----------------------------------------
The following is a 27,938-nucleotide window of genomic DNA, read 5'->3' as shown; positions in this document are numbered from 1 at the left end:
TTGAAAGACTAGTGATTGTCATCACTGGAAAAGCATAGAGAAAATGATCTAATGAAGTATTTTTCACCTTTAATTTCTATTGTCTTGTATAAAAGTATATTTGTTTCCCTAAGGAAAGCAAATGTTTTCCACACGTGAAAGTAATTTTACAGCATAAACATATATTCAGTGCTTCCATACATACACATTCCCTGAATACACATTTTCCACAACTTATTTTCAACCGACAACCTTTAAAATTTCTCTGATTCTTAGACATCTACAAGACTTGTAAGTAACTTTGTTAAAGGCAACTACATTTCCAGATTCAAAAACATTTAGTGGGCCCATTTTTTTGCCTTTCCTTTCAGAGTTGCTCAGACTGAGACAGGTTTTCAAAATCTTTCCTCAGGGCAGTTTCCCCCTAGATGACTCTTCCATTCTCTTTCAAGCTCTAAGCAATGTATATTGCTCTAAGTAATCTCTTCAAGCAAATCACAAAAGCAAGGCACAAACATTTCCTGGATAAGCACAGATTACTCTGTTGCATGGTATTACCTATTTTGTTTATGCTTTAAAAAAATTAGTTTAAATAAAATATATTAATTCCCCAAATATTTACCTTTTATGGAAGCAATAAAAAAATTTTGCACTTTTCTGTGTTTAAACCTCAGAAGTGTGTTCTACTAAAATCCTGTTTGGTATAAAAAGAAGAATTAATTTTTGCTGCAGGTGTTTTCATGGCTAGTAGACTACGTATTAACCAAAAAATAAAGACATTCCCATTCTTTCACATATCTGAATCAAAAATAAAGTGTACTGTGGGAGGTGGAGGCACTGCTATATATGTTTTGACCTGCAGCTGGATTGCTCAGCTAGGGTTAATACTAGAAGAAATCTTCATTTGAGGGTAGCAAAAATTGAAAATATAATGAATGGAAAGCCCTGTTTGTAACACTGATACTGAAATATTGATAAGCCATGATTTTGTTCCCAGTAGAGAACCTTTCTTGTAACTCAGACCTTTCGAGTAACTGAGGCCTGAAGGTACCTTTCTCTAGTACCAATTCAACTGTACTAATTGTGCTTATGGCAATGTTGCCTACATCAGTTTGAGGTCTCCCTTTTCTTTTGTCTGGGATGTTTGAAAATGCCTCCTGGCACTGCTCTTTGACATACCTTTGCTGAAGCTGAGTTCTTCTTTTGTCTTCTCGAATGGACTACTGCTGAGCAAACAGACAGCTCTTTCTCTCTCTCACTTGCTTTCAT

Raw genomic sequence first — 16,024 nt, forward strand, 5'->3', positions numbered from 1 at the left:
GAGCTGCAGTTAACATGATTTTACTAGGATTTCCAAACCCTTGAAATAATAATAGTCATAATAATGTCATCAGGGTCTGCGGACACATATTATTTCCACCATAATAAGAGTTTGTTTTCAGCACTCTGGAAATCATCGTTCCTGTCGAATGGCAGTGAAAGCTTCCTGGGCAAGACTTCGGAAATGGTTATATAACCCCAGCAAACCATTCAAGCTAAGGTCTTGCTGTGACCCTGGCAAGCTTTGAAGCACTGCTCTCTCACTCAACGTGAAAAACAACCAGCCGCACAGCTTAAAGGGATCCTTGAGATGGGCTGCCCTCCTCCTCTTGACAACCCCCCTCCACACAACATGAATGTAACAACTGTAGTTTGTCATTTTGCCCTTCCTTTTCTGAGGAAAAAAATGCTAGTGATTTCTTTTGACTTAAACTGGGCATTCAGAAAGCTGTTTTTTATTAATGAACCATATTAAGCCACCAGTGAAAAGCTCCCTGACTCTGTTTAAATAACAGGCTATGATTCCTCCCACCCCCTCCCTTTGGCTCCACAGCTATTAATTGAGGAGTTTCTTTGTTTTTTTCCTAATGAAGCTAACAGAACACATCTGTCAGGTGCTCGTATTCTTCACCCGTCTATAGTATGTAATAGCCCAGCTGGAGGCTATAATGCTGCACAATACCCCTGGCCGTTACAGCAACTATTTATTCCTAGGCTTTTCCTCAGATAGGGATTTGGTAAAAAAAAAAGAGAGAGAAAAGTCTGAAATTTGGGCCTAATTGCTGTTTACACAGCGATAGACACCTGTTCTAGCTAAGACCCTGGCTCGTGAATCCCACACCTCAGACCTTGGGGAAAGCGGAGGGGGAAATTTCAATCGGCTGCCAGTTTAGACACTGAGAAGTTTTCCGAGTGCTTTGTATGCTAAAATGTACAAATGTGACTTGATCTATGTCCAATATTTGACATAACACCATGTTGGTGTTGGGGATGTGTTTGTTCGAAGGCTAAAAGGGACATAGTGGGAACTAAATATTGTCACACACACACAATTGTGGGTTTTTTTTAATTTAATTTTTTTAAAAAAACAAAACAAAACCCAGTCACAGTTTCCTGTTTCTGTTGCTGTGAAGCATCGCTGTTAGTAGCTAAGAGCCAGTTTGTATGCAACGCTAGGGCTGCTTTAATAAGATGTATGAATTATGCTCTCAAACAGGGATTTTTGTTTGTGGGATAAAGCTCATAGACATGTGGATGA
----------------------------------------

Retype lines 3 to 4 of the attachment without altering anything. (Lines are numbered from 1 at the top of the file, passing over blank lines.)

Raw genomic sequence first — 16,024 nt, forward strand, 5'->3', positions numbered from 1 at the left:
GAGCTGCAGTTAACATGATTTTACTAGGATTTCCAAACCCTTGAAATAATAATAGTCATAATAATGTCATCAGGGTCTGCGGACACATATTATTTCCACCATAATAAGAGTTTGTTTTCAGCACTCTGGAAATCATCGTTCCTGTCGAATGGCAGTGAAAGCTTCCTGGGCAAGACTTCGGAAATGGTTATATAACCCCAGCAAACCATTCAAGCTAAGGTCTTGCTGTGACCCTGGCAAGCTTTGAAGCACTGCTCTCTCACTCAACGTGAAAAACAACCAGCCGCACAGCTTAAAGGGATCCTTGAGATGGGCTGCCCTCCTCCTCTTGACAACCCCCCTCCACACAACATGAATGTAACAACTGTAGTTTGTCATTTTGCCCTTCCTTTTCTGAGGAAAAAAATGCTAGTGATTTCTTTTGACTTAAACTGGGCATTCAGAAAGCTGTTTTTTATTAATGAACCATATTAAGCCACCAGTGAAAAGCTCCCTGACTCTGTTTAAATAACAGGCTATGATTCCTCCCACCCCCTCCCTTTGGCTCCACAGCTATTAATTGAGGAGTTTCTTTGTTTTTTTCCTAATGAAGCTAACAGAACACATCTGTCAGGTGCTCGTATTCTTCACCCGTCTATAGTATGTAATAGCCCAGCTGGAGGCTATAATGCTGCACAATACCCCTGGCCGTTACAGCAACTATTTATTCCTAGGCTTTTCCTCAGATAGGGATTTGGTAAAAAAAAAAGAGAGAGAAAAGTCTGAAATTTGGGCCTAATTGCTGTTTACACAGCGATAGACACCTGTTCTAGCTAAGACCCTGGCTCGTGAATCCCACACCTCAGACCTTGGGGAAAGCGGAGGGGGAAATTTCAATCGGCTGCCAGTTTAGACACTGAGAAGTTTTCCGAGTGCTTTGTATGCTAAAATGTACAAATGTGACTTGATCTATGTCCAATATTTGACATAACACCATGTTGGTGTTGGGGATGTGTTTGTTCGAAGGCTAAAAGGGACATAGTGGGAACTAAATATTGTCACACACACACAATTGTGGGTTTTTTTTAATTTAATTTTTTTAAAAAAACAAAACAAAACCCAGTCACAGTTTCCTGTTTCTGTTGCTGTGAAGCATCGCTGTTAGTAGCTAAGAGCCAGTTTGTATGCAACGCTAGGGCTGCTTTAATAAGATGTATGAATTATGCTCTCAAACAGGGATTTTTGTTTGTGGGATAAAGCTCATAGACATGTGGATGA